Are tech giants really damned if they do and damned if they don’t (protect our privacy)?

That’s a damned good question that’s been occasioned by Google’s announcement that they’re killing the invasive, tracking third-party cookie (yay!) and replacing it with FLoC, an alternative tracking scheme that will make it harder for everyone except Google to track you (uh, yay?)  (You can find out if Google is FLoCing with you with our Am I FLoCed tool).

Google’s move to kill the third-party cookie has been greeted with both cheers and derision. On the one hand, some people are happy to see the death of one of the internet’s most invasive technologies. We’re glad to see it go, too - but we’re pretty upset to see that it’s going to be replaced with a highly invasive alternative tracking technology (bad enough) that can eliminate the majority of Google’s competitors in the data-acquisition and ad-targeting sectors in a single stroke (worse). 

It’s no wonder that so many people have concluded that privacy and antitrust are on a collision course. Google says nuking the third-party cookie will help our privacy, specifically because it will remove so many of its (often more unethical) ad-tech competitors from the web. 

But privacy and competition are not in conflict.  As EFF’s recent white paper demonstrated, we can have Privacy Without Monopoly. In fact, we can’t settle for anything less.

FLoC is quite a power-move for Google. Faced with growing concerns about privacy, the company proposes to solve them by making itself the protector of our privacy, walling us off from third-party tracking except when Google does it. All the advertisers that rely on non-Google ad-targeting will have to move to Google, and pay for their services, using a marketplace that they’ve rigged in their favor.  To give credit where it is due, the move does mean that some bad actors in the digital ad space may be thwarted. But it’s a very cramped view of how online privacy should work. Google’s version of protecting our privacy is appointing itself the gatekeeper who decides when we’re spied on while skimming from advertisers with nowhere else to go. Compare that with Apple, which just shifted the default to “no” for all online surveillance by apps, period (go, Apple!).

And while here we think Apple is better than Google, that’s not how any of this should work. The truth is, despite occasional counter-examples, the tech giants can’t be relied on to step up to provide real privacy for users when it conflicts with their business models.  The baseline for privacy should be a matter of law and basic human rights, not just a matter of a corporate whim. America is long, long overdue for a federal privacy law with a private right of action. Users must be empowered to enforce privacy accountability, instead of relying on the largesse of the giants or on overstretched civil servants.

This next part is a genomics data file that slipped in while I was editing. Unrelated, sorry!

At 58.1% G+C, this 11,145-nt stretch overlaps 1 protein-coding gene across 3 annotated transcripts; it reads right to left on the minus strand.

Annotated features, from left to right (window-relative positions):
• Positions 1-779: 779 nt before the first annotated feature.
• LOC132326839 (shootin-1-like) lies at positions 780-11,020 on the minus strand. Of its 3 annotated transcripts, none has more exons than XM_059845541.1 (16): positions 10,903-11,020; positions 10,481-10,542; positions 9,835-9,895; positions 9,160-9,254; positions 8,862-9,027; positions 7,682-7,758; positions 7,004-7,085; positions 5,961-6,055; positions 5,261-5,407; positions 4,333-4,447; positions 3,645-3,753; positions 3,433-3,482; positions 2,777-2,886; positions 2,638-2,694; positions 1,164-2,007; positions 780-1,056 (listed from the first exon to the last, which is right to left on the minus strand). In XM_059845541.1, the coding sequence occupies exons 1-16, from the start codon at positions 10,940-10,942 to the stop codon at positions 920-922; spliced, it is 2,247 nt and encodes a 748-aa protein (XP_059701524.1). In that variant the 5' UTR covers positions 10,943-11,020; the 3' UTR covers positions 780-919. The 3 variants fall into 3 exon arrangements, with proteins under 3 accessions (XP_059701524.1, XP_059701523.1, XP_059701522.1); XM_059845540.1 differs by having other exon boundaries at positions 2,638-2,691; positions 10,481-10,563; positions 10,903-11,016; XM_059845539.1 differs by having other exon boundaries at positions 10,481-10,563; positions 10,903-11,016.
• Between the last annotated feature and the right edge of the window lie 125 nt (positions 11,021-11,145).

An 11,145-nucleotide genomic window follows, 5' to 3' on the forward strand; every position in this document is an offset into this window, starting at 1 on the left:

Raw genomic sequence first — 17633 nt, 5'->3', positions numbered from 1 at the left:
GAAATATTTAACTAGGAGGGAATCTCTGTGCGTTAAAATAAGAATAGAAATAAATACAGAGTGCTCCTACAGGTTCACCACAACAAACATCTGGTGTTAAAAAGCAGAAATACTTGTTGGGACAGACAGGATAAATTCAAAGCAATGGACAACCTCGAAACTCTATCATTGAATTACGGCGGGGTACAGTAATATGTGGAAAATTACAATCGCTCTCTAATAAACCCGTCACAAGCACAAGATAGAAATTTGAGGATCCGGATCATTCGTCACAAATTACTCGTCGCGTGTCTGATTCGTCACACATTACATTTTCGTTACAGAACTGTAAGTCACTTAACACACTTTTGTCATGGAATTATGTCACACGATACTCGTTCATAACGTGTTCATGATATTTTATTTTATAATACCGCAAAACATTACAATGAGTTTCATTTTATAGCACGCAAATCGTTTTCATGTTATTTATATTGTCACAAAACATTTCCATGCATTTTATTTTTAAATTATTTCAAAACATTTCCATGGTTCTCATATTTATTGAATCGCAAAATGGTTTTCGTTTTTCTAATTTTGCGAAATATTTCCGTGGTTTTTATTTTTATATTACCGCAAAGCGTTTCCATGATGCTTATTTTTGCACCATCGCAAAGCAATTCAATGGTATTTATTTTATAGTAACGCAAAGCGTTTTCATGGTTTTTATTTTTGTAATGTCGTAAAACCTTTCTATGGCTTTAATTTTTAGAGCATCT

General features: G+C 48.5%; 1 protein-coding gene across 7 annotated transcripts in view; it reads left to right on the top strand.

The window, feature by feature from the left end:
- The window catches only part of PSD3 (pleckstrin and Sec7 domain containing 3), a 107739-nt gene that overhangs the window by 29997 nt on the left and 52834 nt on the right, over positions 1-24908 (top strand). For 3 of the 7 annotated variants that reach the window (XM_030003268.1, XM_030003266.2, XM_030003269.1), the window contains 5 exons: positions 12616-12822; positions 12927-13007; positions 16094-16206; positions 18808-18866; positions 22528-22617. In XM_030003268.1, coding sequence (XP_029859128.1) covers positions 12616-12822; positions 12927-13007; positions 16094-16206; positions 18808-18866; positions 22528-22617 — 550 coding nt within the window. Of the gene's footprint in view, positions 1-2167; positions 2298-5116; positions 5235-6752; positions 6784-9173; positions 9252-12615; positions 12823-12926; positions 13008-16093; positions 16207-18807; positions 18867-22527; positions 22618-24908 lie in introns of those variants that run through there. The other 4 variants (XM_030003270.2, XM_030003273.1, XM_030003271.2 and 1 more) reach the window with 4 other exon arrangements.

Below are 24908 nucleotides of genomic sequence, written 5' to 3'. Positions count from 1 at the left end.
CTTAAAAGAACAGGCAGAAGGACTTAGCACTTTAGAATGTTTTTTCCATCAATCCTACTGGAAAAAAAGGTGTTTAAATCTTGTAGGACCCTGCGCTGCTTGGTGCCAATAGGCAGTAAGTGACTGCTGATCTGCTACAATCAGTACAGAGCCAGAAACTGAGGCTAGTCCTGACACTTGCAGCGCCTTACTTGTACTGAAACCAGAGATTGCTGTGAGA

Just because FLoC is billed as pro-privacy and also criticized as anti-competitive, it doesn’t mean that privacy and competition aren’t compatible.  To understand how that can be, first remember the reason to support competition: not for its own sake, but for what it can deliver to internet users. The benefit of well-thought-through competition is more control over our digital lives and better (not just more) choices.

Competition on its own is meaningless or even harmful: who wants companies to compete to see which one can trick or coerce you into surrendering your fundamental human rights, in the most grotesque and humiliating ways at the least benefit to you? To make competition work for users, start with Competitive Compatibility and interoperability - the ability to connect new services to existing ones, with or without permission from their operators, so long as you’re helping users exercise more choice over their online lives.  A competitive internet - one dominated by interoperable services - would be one where you didn’t have to choose between your social relationships and your privacy. When all your friends are on Facebook, hanging out with them online means subjecting yourself to Facebook’s totalizing, creepy, harmful surveillance.